Wednesday, 06 July 2022

Conductor's instincts made for a most satisfying festive concert

Conductor's instincts made for a most satisfying festive concert

PACKED as always, St Mary’s Church hosted Henley Choral Society’s double Christmas bill, as well as the debut of their new musical director, Peter Asprey.

Wherever one looked critically, nothing had been left to chance.

All was beautifully planned and choreographed — from the witty introductions by the respective comperes to the immaculately turned-out adult and junior choir members — a festive canvas of red, white and black.

The line-up was completed by Onyx Brass, eminent organist Daniel Moult, and local concert pianist Anita D’Attellis.

The five-piece Onyx Brass were a class act. They added welcome orchestral texture to the organ and piano accompaniments, while their versions of Jingle Bells/Deck the Halls, Wexford Carol and a Carol Fantasy were a brilliant fusion of wit and technical mastery. That such brash instruments could be played so delicately was a revelation.

This can also be said of Daniel Moult’s scintillating demonstration of the organ’s versatility in the two Bach versions of In dulci jubilo and the more recent timeless romp, Leroy Anderson’s Sleigh Ride.

Peter Asprey’s initial period with the junior Henley Youth Choir clearly paid dividends, judging by their confident afternoon performances of The Holly and the Ivy (Gardner), Walking in the Air (Blake) and the Sussex Carol (arr Willcocks).

They articulated punchily, had a solid grasp of tempo and responded positively to Asprey’s insistent directing style. Two or three-part harmonies appeared to present no problems and soprano Chloe Cormack’s rendition of Walking in the Air was coolness personified.

In Handel’s Zadok the Priest, tucked in amongst the adults, they also held their own, as did their counterparts in the senior Henley Youth Choir.

The latter, appearing in both concerts and substantially grown in numbers, showed considerable maturity in Torches (Joubert), Shepherds’ Farewell (Berlioz) and This Little Babe (Britten).

And, like the juniors, they were undaunted by sudden forays into two- and three-part harmony.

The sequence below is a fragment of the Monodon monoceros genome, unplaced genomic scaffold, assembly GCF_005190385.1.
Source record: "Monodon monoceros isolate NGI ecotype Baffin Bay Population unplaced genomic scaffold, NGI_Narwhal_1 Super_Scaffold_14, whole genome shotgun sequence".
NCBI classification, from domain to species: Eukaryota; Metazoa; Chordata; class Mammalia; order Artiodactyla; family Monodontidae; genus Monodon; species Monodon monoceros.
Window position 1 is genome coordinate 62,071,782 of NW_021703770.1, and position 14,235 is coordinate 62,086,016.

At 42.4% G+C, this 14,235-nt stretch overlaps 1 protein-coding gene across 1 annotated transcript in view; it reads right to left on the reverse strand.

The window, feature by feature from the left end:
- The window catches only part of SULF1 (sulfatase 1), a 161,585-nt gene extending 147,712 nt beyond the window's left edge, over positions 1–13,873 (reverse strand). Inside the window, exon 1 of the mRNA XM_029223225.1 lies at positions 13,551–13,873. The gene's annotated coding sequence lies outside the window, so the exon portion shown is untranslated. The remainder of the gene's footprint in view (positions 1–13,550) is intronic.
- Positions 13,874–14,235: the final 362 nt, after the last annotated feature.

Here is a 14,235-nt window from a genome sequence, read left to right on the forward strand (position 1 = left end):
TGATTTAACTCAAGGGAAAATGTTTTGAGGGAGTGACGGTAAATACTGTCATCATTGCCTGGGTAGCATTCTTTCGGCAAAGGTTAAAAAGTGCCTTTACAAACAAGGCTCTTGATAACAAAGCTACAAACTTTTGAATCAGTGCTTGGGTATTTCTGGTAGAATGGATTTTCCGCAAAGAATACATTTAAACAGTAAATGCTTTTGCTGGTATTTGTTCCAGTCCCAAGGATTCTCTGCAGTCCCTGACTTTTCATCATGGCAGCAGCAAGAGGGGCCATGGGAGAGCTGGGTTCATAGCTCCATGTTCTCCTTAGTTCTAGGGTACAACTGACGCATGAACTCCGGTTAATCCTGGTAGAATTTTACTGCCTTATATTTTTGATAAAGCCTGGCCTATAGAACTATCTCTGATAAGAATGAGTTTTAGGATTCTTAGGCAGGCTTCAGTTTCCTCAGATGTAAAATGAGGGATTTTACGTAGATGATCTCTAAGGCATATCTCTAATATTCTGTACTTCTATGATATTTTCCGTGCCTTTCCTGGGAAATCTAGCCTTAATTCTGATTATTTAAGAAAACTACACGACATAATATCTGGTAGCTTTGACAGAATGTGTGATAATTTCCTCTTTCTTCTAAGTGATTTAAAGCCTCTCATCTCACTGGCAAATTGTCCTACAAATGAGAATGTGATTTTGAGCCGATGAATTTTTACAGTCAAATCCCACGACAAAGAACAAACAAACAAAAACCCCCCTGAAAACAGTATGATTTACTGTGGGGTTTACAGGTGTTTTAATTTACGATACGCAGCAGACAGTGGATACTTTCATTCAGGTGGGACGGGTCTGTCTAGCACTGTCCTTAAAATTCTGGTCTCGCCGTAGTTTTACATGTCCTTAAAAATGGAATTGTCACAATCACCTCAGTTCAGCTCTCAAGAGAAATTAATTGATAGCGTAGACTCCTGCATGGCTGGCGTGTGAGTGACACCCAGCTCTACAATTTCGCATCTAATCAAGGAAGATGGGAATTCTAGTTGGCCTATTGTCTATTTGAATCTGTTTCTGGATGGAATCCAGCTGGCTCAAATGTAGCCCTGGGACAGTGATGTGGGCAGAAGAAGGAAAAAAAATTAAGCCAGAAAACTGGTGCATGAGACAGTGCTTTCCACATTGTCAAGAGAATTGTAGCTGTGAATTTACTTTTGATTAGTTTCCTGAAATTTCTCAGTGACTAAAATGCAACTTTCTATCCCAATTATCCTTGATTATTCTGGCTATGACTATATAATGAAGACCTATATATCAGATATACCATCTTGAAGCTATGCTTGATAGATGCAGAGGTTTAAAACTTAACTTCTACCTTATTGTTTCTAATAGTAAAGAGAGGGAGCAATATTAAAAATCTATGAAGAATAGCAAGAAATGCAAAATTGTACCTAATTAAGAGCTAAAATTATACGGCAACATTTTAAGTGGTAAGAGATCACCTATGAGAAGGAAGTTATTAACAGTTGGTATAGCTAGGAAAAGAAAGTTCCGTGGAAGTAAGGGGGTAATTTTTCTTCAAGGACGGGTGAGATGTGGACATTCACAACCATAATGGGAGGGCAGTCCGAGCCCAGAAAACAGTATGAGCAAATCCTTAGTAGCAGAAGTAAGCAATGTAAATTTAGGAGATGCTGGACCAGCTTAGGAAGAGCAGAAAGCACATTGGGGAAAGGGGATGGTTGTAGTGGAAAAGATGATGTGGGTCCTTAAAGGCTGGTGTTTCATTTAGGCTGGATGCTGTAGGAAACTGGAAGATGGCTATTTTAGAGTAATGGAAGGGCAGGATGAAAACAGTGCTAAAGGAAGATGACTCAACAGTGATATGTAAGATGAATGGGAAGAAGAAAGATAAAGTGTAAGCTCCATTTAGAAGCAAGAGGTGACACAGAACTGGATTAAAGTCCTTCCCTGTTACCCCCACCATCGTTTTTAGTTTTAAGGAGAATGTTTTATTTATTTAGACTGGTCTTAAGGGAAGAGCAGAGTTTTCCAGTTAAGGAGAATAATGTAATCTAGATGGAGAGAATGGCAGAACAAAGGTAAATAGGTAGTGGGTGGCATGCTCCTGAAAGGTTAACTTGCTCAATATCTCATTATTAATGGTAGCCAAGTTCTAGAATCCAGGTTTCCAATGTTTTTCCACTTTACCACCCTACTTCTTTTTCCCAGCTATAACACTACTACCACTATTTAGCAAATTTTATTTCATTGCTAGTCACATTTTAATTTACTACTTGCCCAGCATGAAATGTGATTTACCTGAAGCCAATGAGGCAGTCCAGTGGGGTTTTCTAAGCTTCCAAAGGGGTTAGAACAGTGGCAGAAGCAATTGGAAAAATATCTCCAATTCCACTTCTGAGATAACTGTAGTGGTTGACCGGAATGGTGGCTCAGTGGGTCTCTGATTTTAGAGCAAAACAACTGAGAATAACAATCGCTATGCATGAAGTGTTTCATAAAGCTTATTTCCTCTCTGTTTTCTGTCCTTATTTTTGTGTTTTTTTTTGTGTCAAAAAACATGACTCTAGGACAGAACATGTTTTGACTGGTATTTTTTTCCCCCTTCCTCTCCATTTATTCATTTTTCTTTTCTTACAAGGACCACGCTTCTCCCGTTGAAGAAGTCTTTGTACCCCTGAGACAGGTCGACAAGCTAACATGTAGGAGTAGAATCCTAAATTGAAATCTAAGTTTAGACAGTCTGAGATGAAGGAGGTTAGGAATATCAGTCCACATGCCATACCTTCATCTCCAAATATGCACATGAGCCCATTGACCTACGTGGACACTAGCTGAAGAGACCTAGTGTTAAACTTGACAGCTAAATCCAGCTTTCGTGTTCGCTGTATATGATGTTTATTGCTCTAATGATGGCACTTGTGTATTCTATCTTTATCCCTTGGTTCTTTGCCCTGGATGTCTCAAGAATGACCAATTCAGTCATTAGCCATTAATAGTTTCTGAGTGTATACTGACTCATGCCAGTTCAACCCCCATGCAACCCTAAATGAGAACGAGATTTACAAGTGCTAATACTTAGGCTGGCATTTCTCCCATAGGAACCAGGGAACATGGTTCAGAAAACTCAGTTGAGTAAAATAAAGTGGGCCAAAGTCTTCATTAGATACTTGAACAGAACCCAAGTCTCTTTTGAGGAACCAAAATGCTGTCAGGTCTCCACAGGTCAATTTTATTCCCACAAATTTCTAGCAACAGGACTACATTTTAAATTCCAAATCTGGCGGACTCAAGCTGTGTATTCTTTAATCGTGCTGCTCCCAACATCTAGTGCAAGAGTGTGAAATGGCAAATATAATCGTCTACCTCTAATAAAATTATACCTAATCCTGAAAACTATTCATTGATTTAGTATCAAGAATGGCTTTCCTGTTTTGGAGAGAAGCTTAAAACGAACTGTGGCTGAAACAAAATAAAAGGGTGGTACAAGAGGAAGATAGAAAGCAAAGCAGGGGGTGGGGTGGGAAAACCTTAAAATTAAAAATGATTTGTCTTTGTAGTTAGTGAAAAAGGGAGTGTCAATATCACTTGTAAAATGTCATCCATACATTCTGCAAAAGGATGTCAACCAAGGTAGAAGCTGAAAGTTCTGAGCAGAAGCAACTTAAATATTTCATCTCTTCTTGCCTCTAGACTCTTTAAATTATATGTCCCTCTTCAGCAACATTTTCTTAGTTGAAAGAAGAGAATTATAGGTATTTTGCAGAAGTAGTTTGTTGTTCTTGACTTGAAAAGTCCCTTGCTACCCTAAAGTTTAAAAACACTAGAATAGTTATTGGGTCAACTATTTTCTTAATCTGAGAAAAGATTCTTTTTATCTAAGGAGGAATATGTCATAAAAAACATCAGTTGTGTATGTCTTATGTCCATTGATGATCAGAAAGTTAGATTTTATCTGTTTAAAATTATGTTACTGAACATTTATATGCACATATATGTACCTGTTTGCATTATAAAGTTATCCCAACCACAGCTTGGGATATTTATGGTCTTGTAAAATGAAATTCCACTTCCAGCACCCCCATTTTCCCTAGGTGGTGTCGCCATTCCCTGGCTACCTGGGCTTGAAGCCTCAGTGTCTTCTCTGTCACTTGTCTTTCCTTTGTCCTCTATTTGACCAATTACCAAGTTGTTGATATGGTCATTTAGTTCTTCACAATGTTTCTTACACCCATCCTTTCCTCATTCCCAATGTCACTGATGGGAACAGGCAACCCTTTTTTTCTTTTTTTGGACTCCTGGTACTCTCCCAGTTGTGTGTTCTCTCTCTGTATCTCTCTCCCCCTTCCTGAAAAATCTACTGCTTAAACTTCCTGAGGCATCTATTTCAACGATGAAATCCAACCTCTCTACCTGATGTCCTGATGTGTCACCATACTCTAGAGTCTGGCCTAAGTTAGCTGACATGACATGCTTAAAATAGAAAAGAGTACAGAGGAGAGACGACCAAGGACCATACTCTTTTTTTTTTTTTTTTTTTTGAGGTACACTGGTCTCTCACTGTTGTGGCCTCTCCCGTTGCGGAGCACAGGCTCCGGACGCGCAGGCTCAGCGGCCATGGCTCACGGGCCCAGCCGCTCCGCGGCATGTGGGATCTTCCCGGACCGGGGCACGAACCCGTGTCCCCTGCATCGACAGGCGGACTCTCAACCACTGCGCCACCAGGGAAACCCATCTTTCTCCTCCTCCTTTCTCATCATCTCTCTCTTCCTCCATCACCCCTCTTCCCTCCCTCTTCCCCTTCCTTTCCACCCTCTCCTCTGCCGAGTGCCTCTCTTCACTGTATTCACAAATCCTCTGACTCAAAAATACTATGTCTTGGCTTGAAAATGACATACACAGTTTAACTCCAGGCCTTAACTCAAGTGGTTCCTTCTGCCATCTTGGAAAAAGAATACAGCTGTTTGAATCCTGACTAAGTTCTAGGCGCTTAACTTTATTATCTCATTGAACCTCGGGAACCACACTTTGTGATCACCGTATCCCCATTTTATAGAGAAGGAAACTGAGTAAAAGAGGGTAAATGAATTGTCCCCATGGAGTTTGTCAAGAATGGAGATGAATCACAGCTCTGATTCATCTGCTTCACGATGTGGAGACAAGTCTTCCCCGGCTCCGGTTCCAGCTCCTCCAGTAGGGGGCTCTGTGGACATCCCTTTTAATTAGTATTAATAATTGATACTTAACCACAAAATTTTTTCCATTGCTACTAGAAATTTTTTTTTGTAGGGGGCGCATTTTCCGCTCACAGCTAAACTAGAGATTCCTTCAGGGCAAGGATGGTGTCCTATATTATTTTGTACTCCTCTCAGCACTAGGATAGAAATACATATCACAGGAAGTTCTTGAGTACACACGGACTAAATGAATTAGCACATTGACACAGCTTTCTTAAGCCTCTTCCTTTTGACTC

They were also able to sustain the lively momentum of the challenging Britten piece, anchored by D’Attellis’s rock-solid accompaniment.

The Henley Choral Society itself — at half-strength for the children’s concert but at full strength for the main evening one — had their work cut out with a clutch of solo carols and a substantial programme of ambitious choral repertoire — Zadok the Priest (Handel), Canite tuba (Palestrina), God is with us (Tavener), O magnum mysterium (Lauridsen)and Te Deum Laudamus (Stanford).

Peter Asprey proved outstanding in the handling of his resources. Clearly endowed with the gift of performance, he was able, in the moment, not only to sculpt the overall shape of each of the works but to bring out the musical nuances that make such a difference to the listening experience.

He has a perfect instinct for tempi, rubatos, crescendos, diminuendos and how much time to allow between phrases.

A more evenly balanced Henley Choral Society, thanks to its burgeoning men’s section, rose to the task magnificently — enunciating clearly, projecting forcefully and adjusting musically to every slight tweak of the baton or eyebrow.

Zadok the Priest took the venue by storm, while, of the solo carols, the last verse of In the Bleak Midwinter (Darke) stood out as a moment of sheer beauty.

Palestrina’s complex contrapuntal texture was beautifully handled, the entries accurate and well measured.

Tavener’s hallmark use of a ground and perfect fifths were well exploited to bring out his own signature sound world, building gradually to a huge climax as the organ burst on to the scene.

The Lauridsen was carefully controlled. Its complex harmonies were expertly managed and the closing bars were divine.

The Stanford, for me a relatively less convincing piece, was nonetheless confidently performed and ended the evening’s proceedings on a high.

The appointment of Peter Asprey will not be regretted. This was one of the most satisfying Christmas concerts I can remember — a sentiment echoed by many.

Henley Choral Society’s spring 2017 concert is on Saturday, March 25, in St Mary’s Church, Henley. The programme includes Dido and Aeneas (Purcell) and Dixit Dominus (Vivaldi). For membership enquiries, call (01491) 576929.

Trevor Howell

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